It seems like a recognizable name in craft beer dips its toe into cider from time to time, and a few months back, New Belgium announced it would make the move. Samuel Adams, Cigar City and others have taken on ciders in addition to a lineup of ales and lagers, which not only gives their faithful followers another beverage option, but helps draw in the masses that prefer the drinks made from fruit over a beer.
New Belgium’s Side Trip Ciders, not to be confused with its Belgian Style Pale Ale by the same name, offer two (very similar) options for those who prefer apples over hops. Both of the ciders are fermented with fresh-pressed apples, offering a fresh fruit taste that’s not overly sweet. The brewery says that these two are the result of a five-year quest that took it to the Pacific Northwest, Vermont and Western North Carolina in search of the ideal American apple varieties, seeking guidance from master cider makers. Let’s find out if you should bypass the Woodchuck and Angry Orchard for one of New Belgium’s latest, shall we?
These two ciders both have a golden color that looks just like a glass of apple juice, but the Dry Cider is slightly lighter in appearance. Just like you would expect, it pours with almost no head and a minimal amount of carbonation—a trait that ciders tend to exhibit. Of course, you do still get those tiny bubbles from the bottom of the glass. The nose is dominated by aromas of tart, fresh cut Granny Smith apples and a little bit of white wine. There’s no spice or other ingredients present here, just a heavy dose of those fresh-pressed apples with the slightest hint of some white wine-like notes.
I tend to prefer dry ciders over the sweeter options, and that’s the case here as well. New Belgium’s Dry Cider has plenty of flavor without being overly sweet, aside from the sweetness the fruit naturally imparts. The dryness comes in on the finish of a sip that’s clean and straightforward. No cinnamon, ginger or other spices are used here, and the absence of those extras gives this cider a more natural flavor than some other craft options. A lot of times, hard ciders leave my teeth feeling like a just drank a soda, but that’s certainly not the case here, even after a couple of 16 oz. cans.
As I already mentioned, the Semi-Dry option pours a golden hue that’s ever so slightly darker than the Dry Cider. Unless you look at them side-by-side in the right lighting (I did so outside), they’ll look exactly the same. You also have to look, or smell, closely to pick up on the differences in the nose. While the Dry Cider has more of the tart Granny Smith character with a hint of white wine, the Semi-Dry Cider smells just like a glass of apple juice. Even in the aroma, it’s more sweet than dry and tart. In fact, that’s the biggest difference between the two: the level of sweetness.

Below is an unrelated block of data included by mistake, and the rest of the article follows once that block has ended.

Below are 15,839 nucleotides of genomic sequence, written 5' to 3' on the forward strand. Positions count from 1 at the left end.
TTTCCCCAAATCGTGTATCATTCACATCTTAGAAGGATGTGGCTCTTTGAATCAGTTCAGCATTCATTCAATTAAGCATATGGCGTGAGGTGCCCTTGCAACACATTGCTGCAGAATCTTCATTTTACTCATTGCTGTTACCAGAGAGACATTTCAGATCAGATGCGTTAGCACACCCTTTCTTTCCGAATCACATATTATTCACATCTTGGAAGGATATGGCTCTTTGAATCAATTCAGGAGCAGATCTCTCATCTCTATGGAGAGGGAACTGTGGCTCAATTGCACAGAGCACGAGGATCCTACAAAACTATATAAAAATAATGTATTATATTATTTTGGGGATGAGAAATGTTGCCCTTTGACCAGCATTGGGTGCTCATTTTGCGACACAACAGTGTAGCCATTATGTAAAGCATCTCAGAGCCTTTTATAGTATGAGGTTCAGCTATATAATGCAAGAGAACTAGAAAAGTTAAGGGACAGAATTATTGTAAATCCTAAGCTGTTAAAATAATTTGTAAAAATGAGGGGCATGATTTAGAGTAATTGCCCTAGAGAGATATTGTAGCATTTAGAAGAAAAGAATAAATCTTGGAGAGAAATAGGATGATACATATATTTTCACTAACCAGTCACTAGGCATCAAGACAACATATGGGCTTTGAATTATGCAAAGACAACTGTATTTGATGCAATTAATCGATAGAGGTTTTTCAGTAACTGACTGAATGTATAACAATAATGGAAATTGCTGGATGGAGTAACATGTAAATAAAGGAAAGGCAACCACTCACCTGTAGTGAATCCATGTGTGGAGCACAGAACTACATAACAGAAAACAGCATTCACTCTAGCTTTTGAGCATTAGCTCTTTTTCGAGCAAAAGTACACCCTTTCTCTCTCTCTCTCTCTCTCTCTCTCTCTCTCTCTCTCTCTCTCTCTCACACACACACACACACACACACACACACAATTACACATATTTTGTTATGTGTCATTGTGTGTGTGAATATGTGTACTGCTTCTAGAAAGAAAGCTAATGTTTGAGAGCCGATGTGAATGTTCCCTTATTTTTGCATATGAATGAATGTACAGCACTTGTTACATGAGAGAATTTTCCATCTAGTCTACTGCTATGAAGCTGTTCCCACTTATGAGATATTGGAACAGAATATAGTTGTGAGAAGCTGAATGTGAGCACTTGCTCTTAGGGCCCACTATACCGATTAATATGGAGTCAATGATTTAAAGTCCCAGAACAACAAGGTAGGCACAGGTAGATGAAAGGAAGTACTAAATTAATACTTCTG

Staying true to the nose, the Semi Dry Side Trip Cider is indeed sweeter than the Dry version, but still not overly so. The Semi-Dry Cider is also very clean and straightforward when it comes to flavor, only this time the fresh apples are more like a Gala or Fuji than the aforementioned green variety. There are some subtle wine-like notes here as well, but they aren’t nearly as pronounced as what I tasted in the Dry Cider. There’s also a slight hint of tropical fruit and melon, but I only started to notice those after several minutes of trying to pick out anything other than the great apple flavors the cider has. Overall, both of these are really great ciders, offering a sweet and not-so-sweet option for the low ABV apple beverages.
Brewery: New Belgium Brewing Company
City: Fort Collins, Colorado and Asheville, North Carolina
Availability: 4-Packs of 16 oz. cans in Colorado, New York, North Carolina and Chicago.
Billy is the host of The Brewcast, a beer podcast that never records on a regular schedule. You can follow his drinking habit @beardbrews on Twitter._